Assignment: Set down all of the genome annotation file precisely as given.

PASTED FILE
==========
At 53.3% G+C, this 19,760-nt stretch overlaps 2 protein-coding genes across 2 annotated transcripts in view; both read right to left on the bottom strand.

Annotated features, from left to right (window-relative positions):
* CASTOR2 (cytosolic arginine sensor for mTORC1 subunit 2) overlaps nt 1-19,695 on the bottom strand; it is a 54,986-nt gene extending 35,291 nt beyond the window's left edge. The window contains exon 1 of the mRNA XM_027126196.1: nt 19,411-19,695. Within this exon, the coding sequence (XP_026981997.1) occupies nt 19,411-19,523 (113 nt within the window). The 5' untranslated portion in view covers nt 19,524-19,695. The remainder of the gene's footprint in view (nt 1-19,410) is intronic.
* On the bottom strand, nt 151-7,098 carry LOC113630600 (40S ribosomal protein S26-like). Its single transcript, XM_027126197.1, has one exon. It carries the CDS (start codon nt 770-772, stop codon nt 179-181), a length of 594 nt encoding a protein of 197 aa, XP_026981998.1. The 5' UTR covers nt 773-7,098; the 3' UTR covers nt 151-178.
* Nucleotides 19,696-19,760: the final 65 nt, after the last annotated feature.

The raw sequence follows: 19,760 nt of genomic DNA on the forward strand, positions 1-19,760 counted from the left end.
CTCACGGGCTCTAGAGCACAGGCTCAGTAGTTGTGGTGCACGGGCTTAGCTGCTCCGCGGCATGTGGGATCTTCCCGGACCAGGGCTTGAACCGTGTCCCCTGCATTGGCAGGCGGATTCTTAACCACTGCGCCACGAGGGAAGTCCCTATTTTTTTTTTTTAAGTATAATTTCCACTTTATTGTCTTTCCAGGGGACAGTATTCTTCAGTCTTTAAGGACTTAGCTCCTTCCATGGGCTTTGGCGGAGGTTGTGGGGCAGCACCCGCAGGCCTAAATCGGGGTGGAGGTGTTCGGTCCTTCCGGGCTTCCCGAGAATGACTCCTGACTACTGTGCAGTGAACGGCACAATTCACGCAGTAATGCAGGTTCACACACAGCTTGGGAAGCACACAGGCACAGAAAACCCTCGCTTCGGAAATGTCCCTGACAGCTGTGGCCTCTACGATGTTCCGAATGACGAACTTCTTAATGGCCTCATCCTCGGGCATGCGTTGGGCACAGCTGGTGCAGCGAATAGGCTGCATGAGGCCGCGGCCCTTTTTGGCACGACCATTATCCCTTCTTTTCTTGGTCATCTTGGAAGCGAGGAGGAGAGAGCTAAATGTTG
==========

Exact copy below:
At 53.3% G+C, this 19,760-nt stretch overlaps 2 protein-coding genes across 2 annotated transcripts in view; both read right to left on the bottom strand.

Annotated features, from left to right (window-relative positions):
* CASTOR2 (cytosolic arginine sensor for mTORC1 subunit 2) overlaps nt 1-19,695 on the bottom strand; it is a 54,986-nt gene extending 35,291 nt beyond the window's left edge. The window contains exon 1 of the mRNA XM_027126196.1: nt 19,411-19,695. Within this exon, the coding sequence (XP_026981997.1) occupies nt 19,411-19,523 (113 nt within the window). The 5' untranslated portion in view covers nt 19,524-19,695. The remainder of the gene's footprint in view (nt 1-19,410) is intronic.
* On the bottom strand, nt 151-7,098 carry LOC113630600 (40S ribosomal protein S26-like). Its single transcript, XM_027126197.1, has one exon. It carries the CDS (start codon nt 770-772, stop codon nt 179-181), a length of 594 nt encoding a protein of 197 aa, XP_026981998.1. The 5' UTR covers nt 773-7,098; the 3' UTR covers nt 151-178.
* Nucleotides 19,696-19,760: the final 65 nt, after the last annotated feature.

The raw sequence follows: 19,760 nt of genomic DNA on the forward strand, positions 1-19,760 counted from the left end.
CTCACGGGCTCTAGAGCACAGGCTCAGTAGTTGTGGTGCACGGGCTTAGCTGCTCCGCGGCATGTGGGATCTTCCCGGACCAGGGCTTGAACCGTGTCCCCTGCATTGGCAGGCGGATTCTTAACCACTGCGCCACGAGGGAAGTCCCTATTTTTTTTTTTTAAGTATAATTTCCACTTTATTGTCTTTCCAGGGGACAGTATTCTTCAGTCTTTAAGGACTTAGCTCCTTCCATGGGCTTTGGCGGAGGTTGTGGGGCAGCACCCGCAGGCCTAAATCGGGGTGGAGGTGTTCGGTCCTTCCGGGCTTCCCGAGAATGACTCCTGACTACTGTGCAGTGAACGGCACAATTCACGCAGTAATGCAGGTTCACACACAGCTTGGGAAGCACACAGGCACAGAAAACCCTCGCTTCGGAAATGTCCCTGACAGCTGTGGCCTCTACGATGTTCCGAATGACGAACTTCTTAATGGCCTCATCCTCGGGCATGCGTTGGGCACAGCTGGTGCAGCGAATAGGCTGCATGAGGCCGCGGCCCTTTTTGGCACGACCATTATCCCTTCTTTTCTTGGTCATCTTGGAAGCGAGGAGGAGAGAGCTAAATGTTG